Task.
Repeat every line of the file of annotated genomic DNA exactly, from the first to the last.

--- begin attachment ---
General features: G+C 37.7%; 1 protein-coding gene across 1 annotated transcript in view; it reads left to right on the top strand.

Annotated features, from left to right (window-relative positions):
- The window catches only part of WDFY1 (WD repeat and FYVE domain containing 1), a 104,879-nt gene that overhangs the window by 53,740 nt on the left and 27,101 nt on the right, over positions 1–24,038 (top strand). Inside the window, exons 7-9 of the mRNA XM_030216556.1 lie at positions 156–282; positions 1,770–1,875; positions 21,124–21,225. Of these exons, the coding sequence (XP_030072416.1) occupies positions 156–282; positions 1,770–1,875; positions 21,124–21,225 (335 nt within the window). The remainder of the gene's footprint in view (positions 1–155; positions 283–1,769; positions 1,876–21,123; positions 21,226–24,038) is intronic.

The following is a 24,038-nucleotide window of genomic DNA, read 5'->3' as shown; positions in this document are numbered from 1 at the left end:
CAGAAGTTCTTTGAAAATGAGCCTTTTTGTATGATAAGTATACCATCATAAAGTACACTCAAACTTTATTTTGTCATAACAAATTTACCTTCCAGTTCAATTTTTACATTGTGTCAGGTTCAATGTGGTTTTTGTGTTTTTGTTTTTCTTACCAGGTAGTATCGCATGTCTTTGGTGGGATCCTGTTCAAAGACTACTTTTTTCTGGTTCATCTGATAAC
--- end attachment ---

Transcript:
General features: G+C 37.7%; 1 protein-coding gene across 1 annotated transcript in view; it reads left to right on the top strand.

Annotated features, from left to right (window-relative positions):
- The window catches only part of WDFY1 (WD repeat and FYVE domain containing 1), a 104,879-nt gene that overhangs the window by 53,740 nt on the left and 27,101 nt on the right, over positions 1–24,038 (top strand). Inside the window, exons 7-9 of the mRNA XM_030216556.1 lie at positions 156–282; positions 1,770–1,875; positions 21,124–21,225. Of these exons, the coding sequence (XP_030072416.1) occupies positions 156–282; positions 1,770–1,875; positions 21,124–21,225 (335 nt within the window). The remainder of the gene's footprint in view (positions 1–155; positions 283–1,769; positions 1,876–21,123; positions 21,226–24,038) is intronic.

The following is a 24,038-nucleotide window of genomic DNA, read 5'->3' as shown; positions in this document are numbered from 1 at the left end:
CAGAAGTTCTTTGAAAATGAGCCTTTTTGTATGATAAGTATACCATCATAAAGTACACTCAAACTTTATTTTGTCATAACAAATTTACCTTCCAGTTCAATTTTTACATTGTGTCAGGTTCAATGTGGTTTTTGTGTTTTTGTTTTTCTTACCAGGTAGTATCGCATGTCTTTGGTGGGATCCTGTTCAAAGACTACTTTTTTCTGGTTCATCTGATAAC